Monday, February 28, 2011

Shielded Twisted-Pair (STP) | Types of Communications Media

Shielded twisted-pair (STP) cabling was first made popular by IBM when it introduced type classification for data cabling. Though more expensive to purchase and install than UTP, STP offers some distinct advantages. The current ANSI/TIA-568-C cabling standard recognizes IBM Type 1A horizontal cable, which supports frequency rates of up to 300MHz, but does not recommend it for new installations. STP cable is less susceptible to outside electromagnetic interference (EMI) than UTP cabling because all cable pairs are well shielded.

Not All UTP Is Created Equal!
Though two cables may look identical, their supported data rates can be dramatically different. Older UTP cables that were installed to support telephone systems may not even support 10Base-T Ethernet. The ANSI/TIA-568-C standard helps consumers choose the right cable (and components) for their application. The standard has been updated over the years and currently defines four categories of UTP cable: Categories 3, 5e, 6, and 6A. Here is a brief rundown of categories past and present:
  • Category 1 (not defined by ANSI/TIA-568-C) This type of cable usually supports frequencies of less than 1MHz. Common applications include analog voice telephone systems. It was never included in any version of the 568 standard.

  • Category 2 (not defined by ANSI/TIA-568-C) This cable type supports frequencies of up to 4MHz. It's not commonly installed, except in installations that use twisted-pair ARCnet and Apple LocalTalk networks. Its requirements are based on the original, proprietary IBM Cabling System specification. It was never included in any version of the 568 standard.

  • Category 3 (recognized cable type in ANSI/TIA-568-C) This type of cable supports data rates up to 16MHz. This cable was the most common variety of UTP for a number of years starting in the late 1980s. Common applications include 4Mbps UTP Token Ring, 10Base-T Ethernet, 100Base-T4, and digital and analog telephone systems. Its inclusion in the ANSI/TIA-568-C standard is for voice applications.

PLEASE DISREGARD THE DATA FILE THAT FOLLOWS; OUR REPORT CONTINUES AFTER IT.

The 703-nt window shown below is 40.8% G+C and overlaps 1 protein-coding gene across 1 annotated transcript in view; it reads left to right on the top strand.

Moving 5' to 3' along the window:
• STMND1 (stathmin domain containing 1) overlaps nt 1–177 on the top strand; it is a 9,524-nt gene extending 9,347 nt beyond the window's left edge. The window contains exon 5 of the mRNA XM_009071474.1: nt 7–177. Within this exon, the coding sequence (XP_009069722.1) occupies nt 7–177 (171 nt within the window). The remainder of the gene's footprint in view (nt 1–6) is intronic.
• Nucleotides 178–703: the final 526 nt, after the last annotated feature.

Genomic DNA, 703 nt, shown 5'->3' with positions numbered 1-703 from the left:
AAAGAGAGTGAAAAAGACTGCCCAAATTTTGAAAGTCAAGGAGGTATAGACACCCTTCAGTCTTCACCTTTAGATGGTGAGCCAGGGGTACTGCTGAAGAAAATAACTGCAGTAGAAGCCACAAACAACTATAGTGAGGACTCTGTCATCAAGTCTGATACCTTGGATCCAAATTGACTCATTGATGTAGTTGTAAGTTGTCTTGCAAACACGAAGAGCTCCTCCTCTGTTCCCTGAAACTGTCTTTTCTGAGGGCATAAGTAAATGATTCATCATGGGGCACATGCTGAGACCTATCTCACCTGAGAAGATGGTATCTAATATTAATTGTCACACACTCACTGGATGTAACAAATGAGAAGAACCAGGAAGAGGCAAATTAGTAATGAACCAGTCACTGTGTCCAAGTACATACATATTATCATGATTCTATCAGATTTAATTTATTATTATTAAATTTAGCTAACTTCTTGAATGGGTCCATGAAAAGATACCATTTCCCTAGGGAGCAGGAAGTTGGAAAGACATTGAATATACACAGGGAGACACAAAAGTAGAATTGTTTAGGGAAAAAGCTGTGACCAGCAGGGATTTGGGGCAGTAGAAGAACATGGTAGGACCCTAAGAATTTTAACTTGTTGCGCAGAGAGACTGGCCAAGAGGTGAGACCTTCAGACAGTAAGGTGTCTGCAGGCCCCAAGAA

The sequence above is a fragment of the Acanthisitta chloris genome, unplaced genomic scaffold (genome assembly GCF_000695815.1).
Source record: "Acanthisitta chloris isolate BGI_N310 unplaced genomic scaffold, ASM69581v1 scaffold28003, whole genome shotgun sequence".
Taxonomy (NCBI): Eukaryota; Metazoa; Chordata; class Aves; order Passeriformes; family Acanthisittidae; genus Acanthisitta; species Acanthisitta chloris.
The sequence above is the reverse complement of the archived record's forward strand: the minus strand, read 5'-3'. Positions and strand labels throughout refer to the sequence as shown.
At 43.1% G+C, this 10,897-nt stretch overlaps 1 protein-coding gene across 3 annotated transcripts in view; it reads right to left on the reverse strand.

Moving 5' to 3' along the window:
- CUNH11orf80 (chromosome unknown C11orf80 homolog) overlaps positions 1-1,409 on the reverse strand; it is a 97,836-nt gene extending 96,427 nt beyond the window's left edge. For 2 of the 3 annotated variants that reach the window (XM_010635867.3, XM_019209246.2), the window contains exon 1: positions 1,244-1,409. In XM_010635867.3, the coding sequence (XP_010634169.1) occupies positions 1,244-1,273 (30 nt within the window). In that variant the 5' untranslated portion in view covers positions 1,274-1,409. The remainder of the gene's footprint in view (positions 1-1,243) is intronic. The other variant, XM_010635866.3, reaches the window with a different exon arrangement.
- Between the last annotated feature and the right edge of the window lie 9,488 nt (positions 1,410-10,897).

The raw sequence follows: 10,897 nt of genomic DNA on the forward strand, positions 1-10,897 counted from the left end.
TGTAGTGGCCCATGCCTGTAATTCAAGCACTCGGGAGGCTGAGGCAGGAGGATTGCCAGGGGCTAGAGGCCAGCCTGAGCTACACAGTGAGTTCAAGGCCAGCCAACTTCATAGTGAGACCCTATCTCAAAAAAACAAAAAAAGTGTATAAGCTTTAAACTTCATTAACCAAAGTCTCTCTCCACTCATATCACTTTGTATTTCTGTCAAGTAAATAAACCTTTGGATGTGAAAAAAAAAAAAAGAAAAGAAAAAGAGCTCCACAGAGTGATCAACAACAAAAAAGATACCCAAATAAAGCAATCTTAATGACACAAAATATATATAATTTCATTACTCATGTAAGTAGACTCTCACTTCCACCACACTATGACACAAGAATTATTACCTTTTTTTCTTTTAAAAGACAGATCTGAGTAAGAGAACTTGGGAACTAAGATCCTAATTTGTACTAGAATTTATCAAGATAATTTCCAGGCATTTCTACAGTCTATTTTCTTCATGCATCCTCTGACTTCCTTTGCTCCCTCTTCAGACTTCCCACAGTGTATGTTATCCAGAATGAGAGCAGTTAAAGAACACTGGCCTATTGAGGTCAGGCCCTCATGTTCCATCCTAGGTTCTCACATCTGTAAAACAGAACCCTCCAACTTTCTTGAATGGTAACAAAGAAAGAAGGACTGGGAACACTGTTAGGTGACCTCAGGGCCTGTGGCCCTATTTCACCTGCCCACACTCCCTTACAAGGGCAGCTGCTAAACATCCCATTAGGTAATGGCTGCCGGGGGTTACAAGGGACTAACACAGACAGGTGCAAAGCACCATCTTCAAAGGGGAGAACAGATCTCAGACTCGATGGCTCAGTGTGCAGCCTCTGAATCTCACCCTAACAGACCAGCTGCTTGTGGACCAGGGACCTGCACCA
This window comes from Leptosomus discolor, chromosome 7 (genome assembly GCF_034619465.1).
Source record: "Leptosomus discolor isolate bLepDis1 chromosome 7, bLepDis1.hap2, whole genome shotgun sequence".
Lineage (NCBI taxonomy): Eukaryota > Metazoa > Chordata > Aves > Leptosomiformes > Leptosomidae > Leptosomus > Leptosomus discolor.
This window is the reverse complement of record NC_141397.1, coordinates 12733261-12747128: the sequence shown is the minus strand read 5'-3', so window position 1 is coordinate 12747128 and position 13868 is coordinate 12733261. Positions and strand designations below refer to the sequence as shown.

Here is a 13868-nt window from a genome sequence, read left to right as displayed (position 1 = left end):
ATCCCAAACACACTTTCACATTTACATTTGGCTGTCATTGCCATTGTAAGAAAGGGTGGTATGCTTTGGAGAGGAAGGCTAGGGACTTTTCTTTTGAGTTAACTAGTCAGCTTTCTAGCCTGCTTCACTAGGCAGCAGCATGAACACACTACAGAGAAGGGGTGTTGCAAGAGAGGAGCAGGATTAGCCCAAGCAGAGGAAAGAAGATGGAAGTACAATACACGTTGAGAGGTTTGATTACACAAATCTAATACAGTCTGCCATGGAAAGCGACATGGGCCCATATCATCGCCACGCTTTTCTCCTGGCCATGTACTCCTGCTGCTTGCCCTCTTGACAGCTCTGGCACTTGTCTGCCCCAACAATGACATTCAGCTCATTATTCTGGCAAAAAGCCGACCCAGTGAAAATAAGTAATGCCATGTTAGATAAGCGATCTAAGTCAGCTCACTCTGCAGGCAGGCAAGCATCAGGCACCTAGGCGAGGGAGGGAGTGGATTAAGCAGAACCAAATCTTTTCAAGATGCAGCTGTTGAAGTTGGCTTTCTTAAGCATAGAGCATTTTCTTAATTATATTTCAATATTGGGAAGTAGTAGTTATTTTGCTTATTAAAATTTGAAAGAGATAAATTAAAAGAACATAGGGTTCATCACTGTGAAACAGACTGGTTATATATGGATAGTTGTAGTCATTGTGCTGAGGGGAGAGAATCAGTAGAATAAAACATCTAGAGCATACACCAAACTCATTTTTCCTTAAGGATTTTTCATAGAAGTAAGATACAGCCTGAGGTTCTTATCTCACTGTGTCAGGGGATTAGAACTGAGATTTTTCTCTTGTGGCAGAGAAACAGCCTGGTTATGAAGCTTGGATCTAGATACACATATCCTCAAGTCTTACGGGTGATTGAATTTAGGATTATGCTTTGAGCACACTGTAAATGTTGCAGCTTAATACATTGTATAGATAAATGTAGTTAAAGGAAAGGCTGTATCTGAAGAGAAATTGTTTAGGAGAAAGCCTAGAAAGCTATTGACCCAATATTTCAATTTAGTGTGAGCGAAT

• Category 4 (not defined by ANSI/TIA-568-C) Cable belonging to Category 4 was designed to support frequencies of up to 20MHz, specifically in response to a need for a UTP solution for 16Mbps Token Ring LANs. It was quickly replaced in the market when Category 5 was developed, as Category 5 gives five times the bandwidth with only a small increment in price. Category 4 was a recognized cable in the 568-A Standard, but was dropped from ANSI/TIA/EIA-568-B and also does not appear in ANSI/TIA-568-C.

  • Category 5 (was included in ANSI/TIA/EIA-568-B for informative purposes only) Category 5 was the most common cable installed, until new installations began to use an enhanced version. It may still be the cable type most in use because it was the cable of choice during the huge infrastructure boom of the 1990s. It was designed to support frequencies of up to 100MHz. Applications include 100Base-TX, FDDI over copper, 155Mbps ATM over UTP, and, thanks to sophisticated encoding techniques, 1000Base-T Ethernet. To support 1000Base-T applications, the installed cabling system had to pass performance tests specified by TSB-95 (TSB-95 was a Telecommunications Systems Bulletin issued in support of ANSI/TIA/EIA-568-A, which defines additional test parameters). It is no longer a recognized cable type per the ANSI/TIA-568-C standard, but for historical reference purposes, Category 5 requirements, including those taken from TSB-95, are specified in ANSI/TIA-568-C.2.

  • Category 5e (recognized cable type in ANSI/TIA-568-C) Category 5e (enhanced Category 5) was introduced with the TIA/EIA-568-A-5 addendum of the cabling standard. Even though it has the same rated bandwidth as Category 5, that is, 100MHz, additional performance criteria and a tighter transmission test requirement make it more suitable for high-speed applications such as Gigabit Ethernet. Applications are the same as those for Category 5 cabling. It is now the minimum recognized cable category for data transmission in ANSI/TIA-568-C.

  • Category 6 (recognized cable type in ANSI/TIA-568-C) Category 6 cabling was officially recognized with the publication of an addition to ANSI/TIA/EIA-568-B in June 2002. In addition to more stringent performance requirements as compared to Category 5e, it extends the usable bandwidth to 250MHz. Its intended use is for Gigabit Ethernet and other future high-speed transmission rates. Successful application of Category 6 cabling requires closely matched components in all parts of the transmission channel, that is, patch cords, connectors, and cable.